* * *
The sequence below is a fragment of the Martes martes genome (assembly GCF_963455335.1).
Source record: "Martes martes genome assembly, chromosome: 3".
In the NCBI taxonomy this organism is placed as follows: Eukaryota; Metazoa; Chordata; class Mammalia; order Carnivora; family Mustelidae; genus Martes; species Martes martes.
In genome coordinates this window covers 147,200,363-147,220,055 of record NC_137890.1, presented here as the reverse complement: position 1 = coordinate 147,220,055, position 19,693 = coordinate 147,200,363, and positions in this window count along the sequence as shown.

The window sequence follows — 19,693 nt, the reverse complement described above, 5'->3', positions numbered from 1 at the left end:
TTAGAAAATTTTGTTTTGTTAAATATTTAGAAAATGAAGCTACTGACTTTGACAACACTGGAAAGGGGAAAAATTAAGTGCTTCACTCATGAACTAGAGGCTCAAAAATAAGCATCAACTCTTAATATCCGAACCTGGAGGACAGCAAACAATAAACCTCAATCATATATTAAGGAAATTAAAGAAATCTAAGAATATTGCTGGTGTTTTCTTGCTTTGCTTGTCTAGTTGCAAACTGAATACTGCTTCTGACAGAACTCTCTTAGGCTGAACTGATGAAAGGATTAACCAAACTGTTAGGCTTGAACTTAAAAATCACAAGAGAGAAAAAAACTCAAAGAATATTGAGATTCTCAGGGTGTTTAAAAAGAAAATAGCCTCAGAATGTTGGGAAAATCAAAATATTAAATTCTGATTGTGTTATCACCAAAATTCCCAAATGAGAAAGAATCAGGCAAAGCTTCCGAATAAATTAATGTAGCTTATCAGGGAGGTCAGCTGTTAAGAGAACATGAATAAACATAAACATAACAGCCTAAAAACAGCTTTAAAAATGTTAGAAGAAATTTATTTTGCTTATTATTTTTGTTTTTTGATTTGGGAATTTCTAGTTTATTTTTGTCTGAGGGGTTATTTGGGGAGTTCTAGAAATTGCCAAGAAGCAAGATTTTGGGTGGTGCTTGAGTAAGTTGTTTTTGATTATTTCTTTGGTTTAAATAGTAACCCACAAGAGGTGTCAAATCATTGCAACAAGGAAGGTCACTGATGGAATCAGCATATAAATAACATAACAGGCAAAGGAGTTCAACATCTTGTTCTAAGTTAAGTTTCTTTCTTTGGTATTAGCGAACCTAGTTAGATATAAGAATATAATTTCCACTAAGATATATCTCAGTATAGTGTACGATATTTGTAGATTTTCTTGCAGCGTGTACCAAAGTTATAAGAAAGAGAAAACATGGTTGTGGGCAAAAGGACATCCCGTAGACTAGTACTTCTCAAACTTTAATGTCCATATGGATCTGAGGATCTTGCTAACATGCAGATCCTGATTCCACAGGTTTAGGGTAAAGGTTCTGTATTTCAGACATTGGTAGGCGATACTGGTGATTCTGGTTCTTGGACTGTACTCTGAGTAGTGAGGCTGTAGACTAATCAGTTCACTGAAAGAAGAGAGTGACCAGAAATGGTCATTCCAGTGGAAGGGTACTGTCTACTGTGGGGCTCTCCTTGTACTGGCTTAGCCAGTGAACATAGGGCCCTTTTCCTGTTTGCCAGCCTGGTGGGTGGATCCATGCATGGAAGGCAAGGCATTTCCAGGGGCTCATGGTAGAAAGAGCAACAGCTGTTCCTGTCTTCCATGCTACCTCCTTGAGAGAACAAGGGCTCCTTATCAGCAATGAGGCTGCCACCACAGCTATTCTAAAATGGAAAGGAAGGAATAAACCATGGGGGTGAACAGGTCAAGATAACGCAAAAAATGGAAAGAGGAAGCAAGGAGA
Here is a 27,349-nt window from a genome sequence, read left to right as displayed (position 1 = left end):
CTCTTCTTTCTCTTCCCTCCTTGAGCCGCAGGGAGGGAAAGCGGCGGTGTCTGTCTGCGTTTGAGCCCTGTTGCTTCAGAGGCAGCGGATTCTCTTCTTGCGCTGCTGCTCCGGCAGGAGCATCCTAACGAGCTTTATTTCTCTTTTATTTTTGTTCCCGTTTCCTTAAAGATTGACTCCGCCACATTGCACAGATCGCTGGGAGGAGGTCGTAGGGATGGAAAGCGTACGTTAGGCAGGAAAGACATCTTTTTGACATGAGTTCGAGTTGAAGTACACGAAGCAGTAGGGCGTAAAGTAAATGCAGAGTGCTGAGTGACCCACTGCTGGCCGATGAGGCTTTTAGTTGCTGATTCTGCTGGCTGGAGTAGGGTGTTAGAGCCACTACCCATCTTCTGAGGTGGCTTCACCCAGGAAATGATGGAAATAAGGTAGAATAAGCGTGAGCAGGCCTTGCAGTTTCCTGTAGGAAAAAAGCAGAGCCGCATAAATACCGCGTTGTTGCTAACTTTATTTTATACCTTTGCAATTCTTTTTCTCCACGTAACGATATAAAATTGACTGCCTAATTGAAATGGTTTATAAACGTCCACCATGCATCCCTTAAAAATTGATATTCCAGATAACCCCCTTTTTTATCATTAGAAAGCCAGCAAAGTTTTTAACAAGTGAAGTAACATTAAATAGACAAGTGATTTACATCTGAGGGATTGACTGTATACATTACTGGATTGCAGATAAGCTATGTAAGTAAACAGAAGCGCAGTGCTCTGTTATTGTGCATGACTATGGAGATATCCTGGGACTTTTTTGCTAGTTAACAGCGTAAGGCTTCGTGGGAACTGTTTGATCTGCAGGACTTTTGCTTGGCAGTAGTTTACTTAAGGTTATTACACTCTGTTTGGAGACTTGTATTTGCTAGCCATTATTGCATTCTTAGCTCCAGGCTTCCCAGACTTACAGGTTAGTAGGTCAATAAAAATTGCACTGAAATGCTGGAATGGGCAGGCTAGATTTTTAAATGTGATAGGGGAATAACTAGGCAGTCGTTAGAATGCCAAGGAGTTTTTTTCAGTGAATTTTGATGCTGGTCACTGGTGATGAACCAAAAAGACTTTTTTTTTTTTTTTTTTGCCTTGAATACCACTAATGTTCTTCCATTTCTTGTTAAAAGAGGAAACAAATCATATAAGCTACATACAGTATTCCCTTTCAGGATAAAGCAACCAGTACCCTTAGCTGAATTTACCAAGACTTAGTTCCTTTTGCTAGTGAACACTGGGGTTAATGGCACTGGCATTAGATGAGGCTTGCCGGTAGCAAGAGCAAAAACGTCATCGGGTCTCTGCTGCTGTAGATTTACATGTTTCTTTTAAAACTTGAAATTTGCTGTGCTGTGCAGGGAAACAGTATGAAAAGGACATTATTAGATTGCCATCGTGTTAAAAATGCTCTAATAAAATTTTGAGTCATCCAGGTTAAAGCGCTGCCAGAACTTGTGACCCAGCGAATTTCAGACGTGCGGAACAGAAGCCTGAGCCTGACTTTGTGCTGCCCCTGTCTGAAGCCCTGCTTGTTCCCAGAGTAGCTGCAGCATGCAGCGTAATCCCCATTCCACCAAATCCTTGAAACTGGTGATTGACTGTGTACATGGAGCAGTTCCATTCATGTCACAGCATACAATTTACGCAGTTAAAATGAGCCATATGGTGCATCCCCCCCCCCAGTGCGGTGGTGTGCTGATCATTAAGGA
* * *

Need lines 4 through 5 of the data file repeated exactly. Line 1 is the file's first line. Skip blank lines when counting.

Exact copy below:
In genome coordinates this window covers 147,200,363-147,220,055 of record NC_137890.1, presented here as the reverse complement: position 1 = coordinate 147,220,055, position 19,693 = coordinate 147,200,363, and positions in this window count along the sequence as shown.

The window sequence follows — 19,693 nt, the reverse complement described above, 5'->3', positions numbered from 1 at the left end: